ORLANDO, Fla. — Florida may be Newt Gingrich's Waterloo.
After storming into the state with a head of steam from a surprising win last Saturday in South Carolina, Gingrich's support has waned and polls now suggest that he could lose Florida's primary when voting ends Tuesday, perhaps by a wide margin.
He's run into a newly energized, hard-hitting opponent in Mitt Romney, a TV-dominated mega-state where he can't afford to play and a diverse state in which transplanted Northeasterners and Midwesterners aren't as welcoming to his message.
At the same time, the party establishment is rallying to stop him. And he heads from Florida into a weeks-long stretch with no TV debates, once the lifeblood of his cash-poor campaign.
A solid loss would kill the boomlet he enjoyed in South Carolina and severely limit his ability to challenge Romney. He could come back again — he has twice already in this long campaign — but the cash and the calendar work against him more with each passing week. Instead, they work for Romney.
"Gingrich's momentum from his South Carolina victory appears to have stalled and ... Romney seems to be pulling away in Florida," said Peter A. Brown, assistant director of the Quinnipiac University Polling Institute.
Polls punctuated the turnaround.
A Quinnipiac poll Friday found Romney with the support of 38 percent of likely Florida primary voters, Gingrich with 29 percent, Rep. Ron Paul of Texas with 14 percent and former Sen. Rick Santorum of Pennsylvania with 12 percent.
With 3 in 10 likely voters saying they still might change their minds, it's possible that Gingrich could gain again. However, Brown added, "With the debates now over, Gingrich will need some other way to reverse the tide that appears to be going against him."
Other polls show a similar lead for Romney: The Rasmussen poll reported a 17-point shift, from a Gingrich lead of 9 points Monday to a Romney lead of 8 points Thursday.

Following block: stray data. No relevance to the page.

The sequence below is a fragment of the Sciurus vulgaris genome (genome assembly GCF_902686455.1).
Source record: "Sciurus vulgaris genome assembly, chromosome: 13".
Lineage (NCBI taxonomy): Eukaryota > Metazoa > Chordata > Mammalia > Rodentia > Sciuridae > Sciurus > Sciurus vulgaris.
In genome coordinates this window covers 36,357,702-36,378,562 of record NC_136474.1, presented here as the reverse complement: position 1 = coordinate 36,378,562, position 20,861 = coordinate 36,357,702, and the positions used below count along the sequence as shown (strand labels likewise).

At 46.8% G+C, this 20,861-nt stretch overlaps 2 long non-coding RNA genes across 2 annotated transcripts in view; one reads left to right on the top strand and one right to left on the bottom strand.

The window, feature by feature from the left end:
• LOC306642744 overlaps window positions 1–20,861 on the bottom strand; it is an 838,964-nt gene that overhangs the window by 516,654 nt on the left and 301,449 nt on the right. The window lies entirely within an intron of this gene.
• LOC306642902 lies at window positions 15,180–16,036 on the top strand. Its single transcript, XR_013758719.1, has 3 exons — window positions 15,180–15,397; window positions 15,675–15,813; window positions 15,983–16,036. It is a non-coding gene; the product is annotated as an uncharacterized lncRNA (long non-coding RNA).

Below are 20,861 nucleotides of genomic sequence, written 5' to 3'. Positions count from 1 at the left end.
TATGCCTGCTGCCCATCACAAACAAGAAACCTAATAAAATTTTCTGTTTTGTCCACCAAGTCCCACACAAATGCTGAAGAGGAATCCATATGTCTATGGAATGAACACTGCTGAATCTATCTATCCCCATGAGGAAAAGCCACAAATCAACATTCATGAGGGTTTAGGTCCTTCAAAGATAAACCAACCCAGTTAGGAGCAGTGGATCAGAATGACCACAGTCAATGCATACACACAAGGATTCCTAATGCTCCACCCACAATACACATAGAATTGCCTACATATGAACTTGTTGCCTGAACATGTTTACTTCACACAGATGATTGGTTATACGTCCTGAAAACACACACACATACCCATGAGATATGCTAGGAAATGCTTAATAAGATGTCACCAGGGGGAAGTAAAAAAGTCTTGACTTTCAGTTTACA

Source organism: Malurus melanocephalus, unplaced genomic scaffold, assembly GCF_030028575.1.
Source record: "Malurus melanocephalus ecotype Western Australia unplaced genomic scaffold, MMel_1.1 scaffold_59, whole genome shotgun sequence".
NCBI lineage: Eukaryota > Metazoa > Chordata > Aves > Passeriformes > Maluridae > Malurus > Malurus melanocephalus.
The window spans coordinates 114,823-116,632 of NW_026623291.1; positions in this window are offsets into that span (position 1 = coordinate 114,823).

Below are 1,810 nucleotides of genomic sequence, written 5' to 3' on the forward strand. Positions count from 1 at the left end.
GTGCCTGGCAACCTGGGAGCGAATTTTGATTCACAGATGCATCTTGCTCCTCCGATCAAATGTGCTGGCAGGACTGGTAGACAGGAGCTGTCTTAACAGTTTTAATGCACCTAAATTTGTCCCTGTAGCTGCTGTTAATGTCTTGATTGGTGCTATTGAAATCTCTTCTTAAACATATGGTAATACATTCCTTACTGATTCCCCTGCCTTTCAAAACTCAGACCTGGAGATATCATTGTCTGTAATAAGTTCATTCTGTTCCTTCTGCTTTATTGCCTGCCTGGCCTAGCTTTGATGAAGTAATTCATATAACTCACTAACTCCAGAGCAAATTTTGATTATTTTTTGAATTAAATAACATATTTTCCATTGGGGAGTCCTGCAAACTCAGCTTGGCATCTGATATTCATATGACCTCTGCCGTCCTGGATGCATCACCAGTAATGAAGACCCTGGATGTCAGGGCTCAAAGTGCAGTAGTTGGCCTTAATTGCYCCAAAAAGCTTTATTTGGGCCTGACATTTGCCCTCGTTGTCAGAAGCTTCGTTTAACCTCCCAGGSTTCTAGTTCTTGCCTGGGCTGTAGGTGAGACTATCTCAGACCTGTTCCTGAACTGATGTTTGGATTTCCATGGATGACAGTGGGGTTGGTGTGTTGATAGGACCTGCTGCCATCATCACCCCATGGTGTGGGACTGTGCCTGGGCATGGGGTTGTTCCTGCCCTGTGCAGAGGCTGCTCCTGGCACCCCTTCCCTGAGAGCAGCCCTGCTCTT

Several factors combined in Florida against Gingrich, a former speaker of the House of Representatives.
First, Romney fought back hard.
The former governor of Massachusetts came out swinging against Gingrich in a Florida debate Monday, then did it again Thursday. He slammed Gingrich for airing an ad that calls Romney anti-immigrant, ripped anew Gingrich's paid work for the troubled housing agency Freddie Mac and ridiculed his proposal to colonize the moon.
Second, Romney could afford to advertise heavily, the only candidate who had the means to do that in a state with 10 media markets.
More important, the debates and TV ads found an audience in Florida different from that in South Carolina.
"There are a lot of transplants from the Midwest or Northeast who can relate to Romney's style of politics. They're country club Republicans," said Brad Coker, an independent pollster based in Florida. "The evangelical vote is much more watered down."
Gingrich faced another head wind as his South Carolina win turned him from a second-tier candidate into a possible nominee: A new wave of voices spoke up against him.
"It is now time to take a stand before it is too late," said former Sen. Bob Dole of Kansas, the party's presidential nominee in 1996 and vice presidential nominee in 1976. "If Gingrich is the nominee it will have an adverse impact on Republican candidates running for county, state and federal offices."
Several conservative pundits also turned up the heat.
Conservative columnist Ann Coulter accused Gingrich of "hotheaded arrogance." George Will questioned giving him control of nuclear weapons. Matt Drudge, whose Drudge Report is the mega-must-read website for conservatives, has been blaring anti-Gingrich headlines. One said Thursday: "INSIDER: GINGRICH REPEATEDLY INSULTED REAGAN."
After Florida, the campaign heads into a stretch of caucuses — Nevada, Colorado, Minnesota and Maine _in which organization is key, there aren't any televised debates and Gingrich may not be able to compete as well.
He won't feel the warmth of TV lights on a debate stage until Feb. 22 in Arizona.
Said Coker: "He probably won't have a good month."
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